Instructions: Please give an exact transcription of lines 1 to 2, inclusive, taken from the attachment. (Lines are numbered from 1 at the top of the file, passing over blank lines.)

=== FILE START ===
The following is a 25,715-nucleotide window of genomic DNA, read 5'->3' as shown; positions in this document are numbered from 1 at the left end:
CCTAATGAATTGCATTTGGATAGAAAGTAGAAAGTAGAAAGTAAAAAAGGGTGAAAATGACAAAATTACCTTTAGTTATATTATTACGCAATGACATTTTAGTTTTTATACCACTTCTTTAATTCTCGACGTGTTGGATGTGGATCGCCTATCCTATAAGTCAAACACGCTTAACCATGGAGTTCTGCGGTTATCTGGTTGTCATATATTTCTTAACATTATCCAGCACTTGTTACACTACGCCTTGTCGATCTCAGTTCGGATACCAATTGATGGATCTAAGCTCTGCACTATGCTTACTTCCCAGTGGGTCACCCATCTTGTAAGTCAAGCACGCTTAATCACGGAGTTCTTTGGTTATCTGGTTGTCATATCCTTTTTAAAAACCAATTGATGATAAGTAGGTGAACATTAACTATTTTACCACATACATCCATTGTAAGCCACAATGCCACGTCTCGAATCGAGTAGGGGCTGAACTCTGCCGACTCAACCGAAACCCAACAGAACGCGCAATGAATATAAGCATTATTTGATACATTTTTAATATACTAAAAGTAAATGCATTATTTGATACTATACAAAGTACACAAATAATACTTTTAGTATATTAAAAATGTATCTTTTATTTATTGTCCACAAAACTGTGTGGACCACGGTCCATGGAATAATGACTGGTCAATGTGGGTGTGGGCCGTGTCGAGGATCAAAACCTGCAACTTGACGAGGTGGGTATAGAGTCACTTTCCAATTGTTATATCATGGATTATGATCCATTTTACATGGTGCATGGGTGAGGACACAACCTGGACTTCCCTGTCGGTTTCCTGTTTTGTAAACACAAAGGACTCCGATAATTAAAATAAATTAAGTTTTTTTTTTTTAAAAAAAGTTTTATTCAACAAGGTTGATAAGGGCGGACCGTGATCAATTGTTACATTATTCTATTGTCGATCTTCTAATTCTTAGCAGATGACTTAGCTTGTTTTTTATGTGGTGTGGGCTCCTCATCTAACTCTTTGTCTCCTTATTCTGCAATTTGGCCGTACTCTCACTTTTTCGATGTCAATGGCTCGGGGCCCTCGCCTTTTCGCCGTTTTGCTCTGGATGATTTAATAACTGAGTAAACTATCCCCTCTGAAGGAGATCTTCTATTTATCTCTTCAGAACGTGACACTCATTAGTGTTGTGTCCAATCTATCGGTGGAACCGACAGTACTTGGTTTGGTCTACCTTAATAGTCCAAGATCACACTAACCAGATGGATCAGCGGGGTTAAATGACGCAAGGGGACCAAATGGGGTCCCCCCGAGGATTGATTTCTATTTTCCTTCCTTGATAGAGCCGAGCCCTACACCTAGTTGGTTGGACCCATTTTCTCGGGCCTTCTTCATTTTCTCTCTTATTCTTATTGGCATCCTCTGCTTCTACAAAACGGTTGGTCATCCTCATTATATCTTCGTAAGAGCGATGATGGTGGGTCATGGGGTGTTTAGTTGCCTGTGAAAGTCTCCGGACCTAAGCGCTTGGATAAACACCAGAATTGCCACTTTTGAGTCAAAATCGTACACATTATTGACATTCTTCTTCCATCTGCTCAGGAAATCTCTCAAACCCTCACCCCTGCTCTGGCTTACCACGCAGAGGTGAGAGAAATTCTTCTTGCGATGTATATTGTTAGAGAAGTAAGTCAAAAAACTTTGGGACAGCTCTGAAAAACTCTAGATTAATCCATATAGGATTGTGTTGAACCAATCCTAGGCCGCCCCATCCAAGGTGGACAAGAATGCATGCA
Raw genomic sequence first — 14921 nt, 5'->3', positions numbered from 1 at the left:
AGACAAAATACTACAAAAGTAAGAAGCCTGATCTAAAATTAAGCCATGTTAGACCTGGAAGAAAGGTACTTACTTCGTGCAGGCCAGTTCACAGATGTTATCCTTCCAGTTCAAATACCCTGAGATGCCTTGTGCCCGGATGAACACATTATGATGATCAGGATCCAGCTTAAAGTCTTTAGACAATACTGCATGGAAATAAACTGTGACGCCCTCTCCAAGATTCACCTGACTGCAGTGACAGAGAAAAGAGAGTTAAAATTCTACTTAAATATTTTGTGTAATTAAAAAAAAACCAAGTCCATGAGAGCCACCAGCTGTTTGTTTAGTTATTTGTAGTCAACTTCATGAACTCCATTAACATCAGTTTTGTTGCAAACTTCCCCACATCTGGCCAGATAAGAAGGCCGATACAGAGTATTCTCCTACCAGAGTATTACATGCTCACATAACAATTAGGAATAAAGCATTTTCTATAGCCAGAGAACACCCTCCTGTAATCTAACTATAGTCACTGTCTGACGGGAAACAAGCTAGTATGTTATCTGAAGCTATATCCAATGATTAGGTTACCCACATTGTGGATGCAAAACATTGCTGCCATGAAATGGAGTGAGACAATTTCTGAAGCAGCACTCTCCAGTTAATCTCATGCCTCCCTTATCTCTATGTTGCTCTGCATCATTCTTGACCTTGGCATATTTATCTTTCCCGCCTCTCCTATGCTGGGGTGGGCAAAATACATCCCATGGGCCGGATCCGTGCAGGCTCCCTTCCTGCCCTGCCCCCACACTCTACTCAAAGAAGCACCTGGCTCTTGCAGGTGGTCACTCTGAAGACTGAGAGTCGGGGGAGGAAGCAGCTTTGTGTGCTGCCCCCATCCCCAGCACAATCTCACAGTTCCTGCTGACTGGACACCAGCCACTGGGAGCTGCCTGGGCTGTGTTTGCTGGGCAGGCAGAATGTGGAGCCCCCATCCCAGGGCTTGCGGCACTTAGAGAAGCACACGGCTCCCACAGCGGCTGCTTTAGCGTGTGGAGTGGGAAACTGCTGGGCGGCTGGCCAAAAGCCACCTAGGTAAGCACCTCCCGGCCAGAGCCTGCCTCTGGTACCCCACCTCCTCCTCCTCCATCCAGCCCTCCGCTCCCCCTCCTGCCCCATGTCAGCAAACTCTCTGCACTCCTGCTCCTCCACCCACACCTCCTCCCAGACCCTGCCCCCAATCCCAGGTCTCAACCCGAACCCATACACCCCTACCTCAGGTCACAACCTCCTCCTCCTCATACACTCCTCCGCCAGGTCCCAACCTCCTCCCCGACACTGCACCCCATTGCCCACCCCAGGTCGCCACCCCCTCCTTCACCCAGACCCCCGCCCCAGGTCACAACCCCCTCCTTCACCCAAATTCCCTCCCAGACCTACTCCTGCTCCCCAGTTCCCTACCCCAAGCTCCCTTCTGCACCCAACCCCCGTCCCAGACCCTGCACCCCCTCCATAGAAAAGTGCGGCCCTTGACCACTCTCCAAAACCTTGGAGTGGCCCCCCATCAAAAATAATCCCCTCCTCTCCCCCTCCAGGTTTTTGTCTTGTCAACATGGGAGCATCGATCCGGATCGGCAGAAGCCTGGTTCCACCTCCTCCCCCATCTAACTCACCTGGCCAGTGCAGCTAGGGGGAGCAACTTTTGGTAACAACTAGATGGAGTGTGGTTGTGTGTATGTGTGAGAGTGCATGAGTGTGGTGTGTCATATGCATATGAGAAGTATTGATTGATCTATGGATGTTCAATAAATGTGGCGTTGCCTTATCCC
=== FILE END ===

The following is a 25,715-nucleotide window of genomic DNA, read 5'->3' as shown; positions in this document are numbered from 1 at the left end:
CCTAATGAATTGCATTTGGATAGAAAGTAGAAAGTAGAAAGTAAAAAAGGGTGAAAATGACAAAATTACCTTTAGTTATATTATTACGCAATGACATTTTAGTTTTTATACCACTTCTTTAATTCTCGACGTGTTGGATGTGGATCGCCTATCCTATAAGTCAAACACGCTTAACCATGGAGTTCTGCGGTTATCTGGTTGTCATATATTTCTTAACATTATCCAGCACTTGTTACACTACGCCTTGTCGATCTCAGTTCGGATACCAATTGATGGATCTAAGCTCTGCACTATGCTTACTTCCCAGTGGGTCACCCATCTTGTAAGTCAAGCACGCTTAATCACGGAGTTCTTTGGTTATCTGGTTGTCATATCCTTTTTAAAAACCAATTGATGATAAGTAGGTGAACATTAACTATTTTACCACATACATCCATTGTAAGCCACAATGCCACGTCTCGAATCGAGTAGGGGCTGAACTCTGCCGACTCAACCGAAACCCAACAGAACGCGCAATGAATATAAGCATTATTTGATACATTTTTAATATACTAAAAGTAAATGCATTATTTGATACTATACAAAGTACACAAATAATACTTTTAGTATATTAAAAATGTATCTTTTATTTATTGTCCACAAAACTGTGTGGACCACGGTCCATGGAATAATGACTGGTCAATGTGGGTGTGGGCCGTGTCGAGGATCAAAACCTGCAACTTGACGAGGTGGGTATAGAGTCACTTTCCAATTGTTATATCATGGATTATGATCCATTTTACATGGTGCATGGGTGAGGACACAACCTGGACTTCCCTGTCGGTTTCCTGTTTTGTAAACACAAAGGACTCCGATAATTAAAATAAATTAAGTTTTTTTTTTTTAAAAAAAGTTTTATTCAACAAGGTTGATAAGGGCGGACCGTGATCAATTGTTACATTATTCTATTGTCGATCTTCTAATTCTTAGCAGATGACTTAGCTTGTTTTTTATGTGGTGTGGGCTCCTCATCTAACTCTTTGTCTCCTTATTCTGCAATTTGGCCGTACTCTCACTTTTTCGATGTCAATGGCTCGGGGCCCTCGCCTTTTCGCCGTTTTGCTCTGGATGATTTAATAACTGAGTAAACTATCCCCTCTGAAGGAGATCTTCTATTTATCTCTTCAGAACGTGACACTCATTAGTGTTGTGTCCAATCTATCGGTGGAACCGACAGTACTTGGTTTGGTCTACCTTAATAGTCCAAGATCACACTAACCAGATGGATCAGCGGGGTTAAATGACGCAAGGGGACCAAATGGGGTCCCCCCGAGGATTGATTTCTATTTTCCTTCCTTGATAGAGCCGAGCCCTACACCTAGTTGGTTGGACCCATTTTCTCGGGCCTTCTTCATTTTCTCTCTTATTCTTATTGGCATCCTCTGCTTCTACAAAACGGTTGGTCATCCTCATTATATCTTCGTAAGAGCGATGATGGTGGGTCATGGGGTGTTTAGTTGCCTGTGAAAGTCTCCGGACCTAAGCGCTTGGATAAACACCAGAATTGCCACTTTTGAGTCAAAATCGTACACATTATTGACATTCTTCTTCCATCTGCTCAGGAAATCTCTCAAACCCTCACCCCTGCTCTGGCTTACCACGCAGAGGTGAGAGAAATTCTTCTTGCGATGTATATTGTTAGAGAAGTAAGTCAAAAAACTTTGGGACAGCTCTGAAAAACTCTAGATTAATCCATATAGGATTGTGTTGAACCAATCCTAGGCCGCCCCATCCAAGGTGGACAAGAATGCATGCA